While passing the Nineteenth Amendment was the hallmark achievement of feminism in America, there have been numerous other successes as well. One partial success has been equality in the workplace. In 1890, 19 percent of women worked for pay outside of the home, typically as domestic servants, textile workers, food workers, and other low-paid factory workers. Where they held jobs similar to male workers, they were routinely paid less. Labor unions saw female workers as competitors and their presence in the workforce as suppressing male wages. In 1906, Samuel Gompers, president of the American Federation of Labor, said that “The wife as a wage-earner is a disadvantage economically considered, and socially is unnecessary.” (7) Women formed their own unions, such as the Women’s Trade Union League and the International Ladies Garment Workers Union. The first major female-led labor strike took place in 1909-1910 among low-paid garment workers in New York City. The strike collapsed when male garment workers went back to work in 1910. The next year, a massive fire broke out at the Triangle Shirtwaist Company. Because management had locked the fire escapes, 146 workers, mostly women, perished in the blaze. The Triangle Shirtwaist Factory Fire was a watershed in both the women’s movement and the worker-safety movement.
The role of women in the workplace was transformed by the labor requirements of World War II. As men flooded into the armed services, millions of women worked in arms factories doing skilled jobs that had never before been opened to women. In addition, thousands of women served in the armed forces in capacities ranging from nurses to pilots. (8) When the war ended and women were again displaced by men in the workforce, many women thought that this was profoundly unfair. Women continued to face discrimination in professional fields such as medicine, law, sports, and business. For instance, both Sandra Day O’Connor and Ruth Bader Ginsberg—who later became Supreme Court justices—faced discrimination in the law profession in the 1950s when they graduated from law school.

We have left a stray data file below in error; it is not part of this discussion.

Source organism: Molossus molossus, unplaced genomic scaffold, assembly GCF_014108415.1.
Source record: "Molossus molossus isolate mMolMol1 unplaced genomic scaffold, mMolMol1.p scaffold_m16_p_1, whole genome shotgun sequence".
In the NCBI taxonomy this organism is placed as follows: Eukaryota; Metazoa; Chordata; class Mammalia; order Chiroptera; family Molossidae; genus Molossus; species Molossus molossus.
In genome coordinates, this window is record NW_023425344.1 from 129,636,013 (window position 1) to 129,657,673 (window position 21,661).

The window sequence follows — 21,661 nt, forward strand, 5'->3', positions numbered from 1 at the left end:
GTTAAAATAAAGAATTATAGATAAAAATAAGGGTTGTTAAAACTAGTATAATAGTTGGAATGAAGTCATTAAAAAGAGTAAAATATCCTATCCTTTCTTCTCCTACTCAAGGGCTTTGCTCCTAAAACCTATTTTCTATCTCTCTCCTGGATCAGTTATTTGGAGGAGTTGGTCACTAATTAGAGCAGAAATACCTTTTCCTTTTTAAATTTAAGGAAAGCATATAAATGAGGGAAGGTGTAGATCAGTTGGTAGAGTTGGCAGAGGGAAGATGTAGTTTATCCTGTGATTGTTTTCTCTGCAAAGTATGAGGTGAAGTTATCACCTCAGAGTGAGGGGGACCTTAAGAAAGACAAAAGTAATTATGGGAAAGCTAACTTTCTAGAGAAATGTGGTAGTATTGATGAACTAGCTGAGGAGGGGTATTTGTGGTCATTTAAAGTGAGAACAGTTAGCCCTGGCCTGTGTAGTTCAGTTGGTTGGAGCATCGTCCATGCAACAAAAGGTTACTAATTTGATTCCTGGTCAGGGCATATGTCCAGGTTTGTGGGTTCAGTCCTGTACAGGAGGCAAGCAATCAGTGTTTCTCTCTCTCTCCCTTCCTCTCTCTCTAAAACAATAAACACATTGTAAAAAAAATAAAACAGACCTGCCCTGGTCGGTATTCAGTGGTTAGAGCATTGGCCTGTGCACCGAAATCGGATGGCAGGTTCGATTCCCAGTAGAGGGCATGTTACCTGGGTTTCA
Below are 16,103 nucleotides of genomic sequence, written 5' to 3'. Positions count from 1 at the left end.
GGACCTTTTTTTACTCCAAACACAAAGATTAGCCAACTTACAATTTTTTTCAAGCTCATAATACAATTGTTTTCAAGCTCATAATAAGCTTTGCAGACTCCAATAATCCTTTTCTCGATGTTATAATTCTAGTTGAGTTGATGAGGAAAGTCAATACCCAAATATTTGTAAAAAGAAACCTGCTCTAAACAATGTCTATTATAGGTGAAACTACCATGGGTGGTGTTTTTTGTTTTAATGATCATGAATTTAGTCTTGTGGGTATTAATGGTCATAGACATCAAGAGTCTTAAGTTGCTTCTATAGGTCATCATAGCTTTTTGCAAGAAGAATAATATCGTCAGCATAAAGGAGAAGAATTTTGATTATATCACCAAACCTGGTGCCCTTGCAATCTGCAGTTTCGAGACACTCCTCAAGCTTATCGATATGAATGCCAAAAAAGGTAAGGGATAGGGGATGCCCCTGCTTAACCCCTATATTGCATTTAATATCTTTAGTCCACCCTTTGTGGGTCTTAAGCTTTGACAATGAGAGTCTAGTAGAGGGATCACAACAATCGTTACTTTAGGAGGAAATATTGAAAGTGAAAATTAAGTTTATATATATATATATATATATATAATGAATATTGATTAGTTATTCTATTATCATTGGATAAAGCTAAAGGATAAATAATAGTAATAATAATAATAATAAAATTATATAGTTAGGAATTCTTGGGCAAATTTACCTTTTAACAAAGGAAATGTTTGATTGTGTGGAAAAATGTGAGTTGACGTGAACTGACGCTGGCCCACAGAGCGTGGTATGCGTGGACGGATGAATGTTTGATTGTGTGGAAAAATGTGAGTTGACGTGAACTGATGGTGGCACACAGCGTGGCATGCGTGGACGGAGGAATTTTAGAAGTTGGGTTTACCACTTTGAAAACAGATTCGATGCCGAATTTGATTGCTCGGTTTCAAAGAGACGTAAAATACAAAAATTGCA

Many people argue that the second wave of feminism was launched by the 1963 publication of Betty Friedan’s The Feminine Mystique, in which she argued that women—especially educated women—were unfulfilled by the social requirement of subsuming their identities under their domestic duties as wives and mothers. The Civil Rights Act of 1964 explicitly outlawed employment discrimination, as we’ve mentioned in a previous chapter. This applied to sexual discrimination as well as racial and religious discrimination, and women have benefited greatly by having many professional doors opened. Discrimination persisted, however, in numerous ways. In 1976, the Supreme Court ruled that discrimination against pregnant women was not a form of sex discrimination that was forbidden by the Civil Rights Act of 1964 because not all women are pregnant. Congress responded in 1978 and passed the Pregnancy Discrimination Act, which banned discrimination “on the basis of pregnancy, childbirth, or related medical conditions” in medium and large sized companies. (9)